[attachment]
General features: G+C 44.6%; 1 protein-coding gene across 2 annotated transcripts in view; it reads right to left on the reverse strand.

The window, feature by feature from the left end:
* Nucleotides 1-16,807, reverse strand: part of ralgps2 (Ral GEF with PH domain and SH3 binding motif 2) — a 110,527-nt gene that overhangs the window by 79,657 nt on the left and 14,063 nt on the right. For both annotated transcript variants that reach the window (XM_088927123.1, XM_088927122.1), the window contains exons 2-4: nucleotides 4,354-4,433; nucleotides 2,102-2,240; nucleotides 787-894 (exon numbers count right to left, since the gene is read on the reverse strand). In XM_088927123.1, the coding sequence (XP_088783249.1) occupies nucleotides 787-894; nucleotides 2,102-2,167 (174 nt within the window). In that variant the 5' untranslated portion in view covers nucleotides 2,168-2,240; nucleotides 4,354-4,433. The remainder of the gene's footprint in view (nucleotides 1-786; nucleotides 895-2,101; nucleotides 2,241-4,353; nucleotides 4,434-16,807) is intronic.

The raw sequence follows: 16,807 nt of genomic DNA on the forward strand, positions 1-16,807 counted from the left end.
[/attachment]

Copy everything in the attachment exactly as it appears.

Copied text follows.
General features: G+C 44.6%; 1 protein-coding gene across 2 annotated transcripts in view; it reads right to left on the reverse strand.

The window, feature by feature from the left end:
* Nucleotides 1-16,807, reverse strand: part of ralgps2 (Ral GEF with PH domain and SH3 binding motif 2) — a 110,527-nt gene that overhangs the window by 79,657 nt on the left and 14,063 nt on the right. For both annotated transcript variants that reach the window (XM_088927123.1, XM_088927122.1), the window contains exons 2-4: nucleotides 4,354-4,433; nucleotides 2,102-2,240; nucleotides 787-894 (exon numbers count right to left, since the gene is read on the reverse strand). In XM_088927123.1, the coding sequence (XP_088783249.1) occupies nucleotides 787-894; nucleotides 2,102-2,167 (174 nt within the window). In that variant the 5' untranslated portion in view covers nucleotides 2,168-2,240; nucleotides 4,354-4,433. The remainder of the gene's footprint in view (nucleotides 1-786; nucleotides 895-2,101; nucleotides 2,241-4,353; nucleotides 4,434-16,807) is intronic.

The raw sequence follows: 16,807 nt of genomic DNA on the forward strand, positions 1-16,807 counted from the left end.